4) Moderation. You can’t have a sound ready for every place the players go, or every thing they run into. Instead, have one or two encounters set up before hand. make them the show stoppers of the adventure. Choose the final showdown with the beastie or the first time the party meets the evil bandit king in his palace or when they find the magical sword of awesomeness. Any of these can be set piece encounters that you can really build up with sound to expand and heighten the experience.
5) Let the players know beforehand that sound is going to be a part of the game. That way, when they hear the snarling beastie noise coming from your hidden speaker (see number 2 above) they will react accordingly and not just say, “huh, cool sound.”
For over 200 sounds to use in your RPG, go to toxicbag.com.
Two of the sounds in our new Soundpack (available for the Game Masters iPhone/iPad app or as mp3 downloads) are called “Soul Gem claims a victim.” The sound is available in male-victim and female-victim varieties, in the interest of gamer equality…but what is a “Soul Gem,” and what game system uses it?
It’s whatever you want it to be, really. We conceived of a magical stone that opened a portal to some other dimension and would capture the spirit of some unlucky character, trapping it in that dimension…but of course in your game it doesn’t need to be a stone, or open up another dimension…it could just be a spell that destroys your opponent. We made a cool sound and had to call it something, and that’s what we came up with. It’s not specifically the Soul Gem from Elder Scrolls or World of Warcraft or any number of other games/comics etc. that use the term.
This is the same concept we employ on our “Monsters” and “Strange Places” effects collections as well: we made a bunch of awesome sounds for you to use for whatever you like…and we had to call them something.
We’re proud to announce that we’ve released version 2.0 of our Game Masters Collection app for the iPhone and iPad. Here’s what’s new:
• A sound slider (or scrubber) is now included. This displays the elapsed duration of the playing sound and also allows re-positioning of the currently playing sound.
• Sounds can be set to loop (repeat) indefinitely – great for sounds that are background/ambience such as the peaceful village, the eerie haunted house, or onboard the dirigible!
• The Favorites list has been replaced with Soundlists. As with Favorites, Soundlists are collections of sounds you could gather for particular occasions, settings, or adventures. Now you can have any number of Soundlists, with distinctive names for each of your games.
We want to hear from you! Are you using the Game Masters app? Are you using the Game Masters CDs? What new sounds do you want to hear from us?
Joe and Steve
Here’s another blogger talking about using sound effects in your RPG. He raises some good logistic points, specifically about positioning your laptop behind a DM screen to better hide your actions, and using a playlist program like iTunes.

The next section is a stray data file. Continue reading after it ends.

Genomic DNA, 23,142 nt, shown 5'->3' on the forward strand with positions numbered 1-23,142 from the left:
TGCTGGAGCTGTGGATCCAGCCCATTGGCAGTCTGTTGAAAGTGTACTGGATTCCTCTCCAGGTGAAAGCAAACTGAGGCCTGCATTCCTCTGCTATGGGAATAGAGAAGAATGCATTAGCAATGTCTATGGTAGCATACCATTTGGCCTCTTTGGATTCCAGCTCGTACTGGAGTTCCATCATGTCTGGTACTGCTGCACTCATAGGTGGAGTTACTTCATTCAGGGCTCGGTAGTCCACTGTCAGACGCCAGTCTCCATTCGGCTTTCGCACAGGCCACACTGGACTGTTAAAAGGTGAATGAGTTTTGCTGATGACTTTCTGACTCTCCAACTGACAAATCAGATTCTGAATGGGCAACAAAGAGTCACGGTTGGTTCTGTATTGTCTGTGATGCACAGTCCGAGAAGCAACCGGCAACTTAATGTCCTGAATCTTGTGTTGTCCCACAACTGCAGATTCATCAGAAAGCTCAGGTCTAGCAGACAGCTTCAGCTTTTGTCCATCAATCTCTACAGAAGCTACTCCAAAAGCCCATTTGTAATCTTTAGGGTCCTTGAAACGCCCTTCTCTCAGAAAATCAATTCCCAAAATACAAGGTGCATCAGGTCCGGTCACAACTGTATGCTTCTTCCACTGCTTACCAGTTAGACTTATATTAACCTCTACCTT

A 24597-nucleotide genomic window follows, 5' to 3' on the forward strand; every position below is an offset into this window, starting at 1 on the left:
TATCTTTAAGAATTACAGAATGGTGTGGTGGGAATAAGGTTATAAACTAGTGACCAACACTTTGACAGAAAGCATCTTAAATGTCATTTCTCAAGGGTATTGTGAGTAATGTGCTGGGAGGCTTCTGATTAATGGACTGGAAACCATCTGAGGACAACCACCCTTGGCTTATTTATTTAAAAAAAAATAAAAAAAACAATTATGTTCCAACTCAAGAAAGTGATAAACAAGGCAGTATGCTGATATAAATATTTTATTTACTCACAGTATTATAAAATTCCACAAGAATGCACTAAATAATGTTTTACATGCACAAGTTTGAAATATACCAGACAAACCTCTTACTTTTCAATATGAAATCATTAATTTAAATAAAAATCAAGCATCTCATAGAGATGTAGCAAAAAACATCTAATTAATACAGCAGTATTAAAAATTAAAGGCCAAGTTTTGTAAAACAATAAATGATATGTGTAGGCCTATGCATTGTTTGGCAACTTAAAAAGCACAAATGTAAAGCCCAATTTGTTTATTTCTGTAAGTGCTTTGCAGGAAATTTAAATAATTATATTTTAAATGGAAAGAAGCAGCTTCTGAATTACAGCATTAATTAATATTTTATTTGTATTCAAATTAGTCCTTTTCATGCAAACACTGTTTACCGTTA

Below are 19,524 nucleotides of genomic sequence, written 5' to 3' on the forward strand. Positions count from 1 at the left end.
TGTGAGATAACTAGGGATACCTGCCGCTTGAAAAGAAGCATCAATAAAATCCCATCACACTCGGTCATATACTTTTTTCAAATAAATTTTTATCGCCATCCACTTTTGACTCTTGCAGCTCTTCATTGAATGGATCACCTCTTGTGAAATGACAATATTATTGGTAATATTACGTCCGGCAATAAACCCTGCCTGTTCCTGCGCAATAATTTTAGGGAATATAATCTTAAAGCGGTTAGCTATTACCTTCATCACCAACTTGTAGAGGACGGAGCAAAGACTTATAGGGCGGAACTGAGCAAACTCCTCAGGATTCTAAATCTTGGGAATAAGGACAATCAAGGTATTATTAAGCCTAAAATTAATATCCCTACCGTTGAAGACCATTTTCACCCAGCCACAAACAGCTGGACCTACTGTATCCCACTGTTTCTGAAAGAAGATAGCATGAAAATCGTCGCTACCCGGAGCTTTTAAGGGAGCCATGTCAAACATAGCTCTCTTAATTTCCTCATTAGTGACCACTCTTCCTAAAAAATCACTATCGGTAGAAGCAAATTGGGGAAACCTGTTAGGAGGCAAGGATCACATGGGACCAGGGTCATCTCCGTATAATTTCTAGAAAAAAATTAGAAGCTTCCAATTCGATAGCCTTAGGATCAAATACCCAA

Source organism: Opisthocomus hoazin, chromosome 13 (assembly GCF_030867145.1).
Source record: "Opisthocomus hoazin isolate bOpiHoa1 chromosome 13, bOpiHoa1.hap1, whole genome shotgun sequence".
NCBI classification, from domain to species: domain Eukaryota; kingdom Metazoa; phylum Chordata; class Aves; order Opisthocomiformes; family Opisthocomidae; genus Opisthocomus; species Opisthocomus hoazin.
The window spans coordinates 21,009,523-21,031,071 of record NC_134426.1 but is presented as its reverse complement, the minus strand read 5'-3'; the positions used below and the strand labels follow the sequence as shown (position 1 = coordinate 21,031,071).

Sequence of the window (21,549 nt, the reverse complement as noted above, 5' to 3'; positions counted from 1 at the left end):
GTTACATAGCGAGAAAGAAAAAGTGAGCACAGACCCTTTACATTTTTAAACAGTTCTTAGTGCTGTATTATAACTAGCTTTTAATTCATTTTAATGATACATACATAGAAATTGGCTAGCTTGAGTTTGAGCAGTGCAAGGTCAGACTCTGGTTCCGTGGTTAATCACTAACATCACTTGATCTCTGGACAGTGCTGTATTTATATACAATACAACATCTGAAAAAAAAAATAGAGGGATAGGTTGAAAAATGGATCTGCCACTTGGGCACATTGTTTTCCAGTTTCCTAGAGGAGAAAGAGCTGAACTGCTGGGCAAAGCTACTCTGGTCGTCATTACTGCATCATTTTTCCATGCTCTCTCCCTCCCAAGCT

I love seeing this sort of thing. It tells me that the conversation we were working on back in 1996 is still going on in many places (the previous blog entry I linked to is more recent, but still…). Keep it going!
As many of you know, Toxic Bag was initially formed to create sound effects for game masters to use in their role playing game sessions. In all, we created four CDs worth of effects, as well as a CD full of battle backgrounds from various wars. The first four discs are the Game Masters Collection, and they’re available from Toxic Bag or on Amazon.
Recently we were approached by Dale Barnes, a developer of apps for Apple’s iPhone and iPad. Dale’s other work includes a mobile reference app for the Hero System Sixth Edition. He wanted to make an app to access the Game Masters sounds directly from the iPhone and iPad. We went forward with it and are pretty pleased with the result.
When we first introduced the Game Masters Collection in 1996, one of the small obstacles to including sound effects in a pencil & paper game was that not everyone plays in the same room with their stereo. Many things have changed since then, and playback from a computer or iPod makes using the Game Masters discs much easier. The Game Masters Collection iPhone app makes it easier still, with scrollable menus of all the sounds for quick access and the ability to save a favorites list so that all the sounds for a given adventure are in one place. The Game Masters Collection is now portable enough to use in a LARP or at a convention, and as always the broad range of sounds means the GMC is useful in any number of genres.
The basic version of the Game Masters Collection app is free, and comes with a starter set of sounds from each of the four CDs, as well as several previously unreleased sounds. Unlocking more sounds from each volume requires an in-app purchase.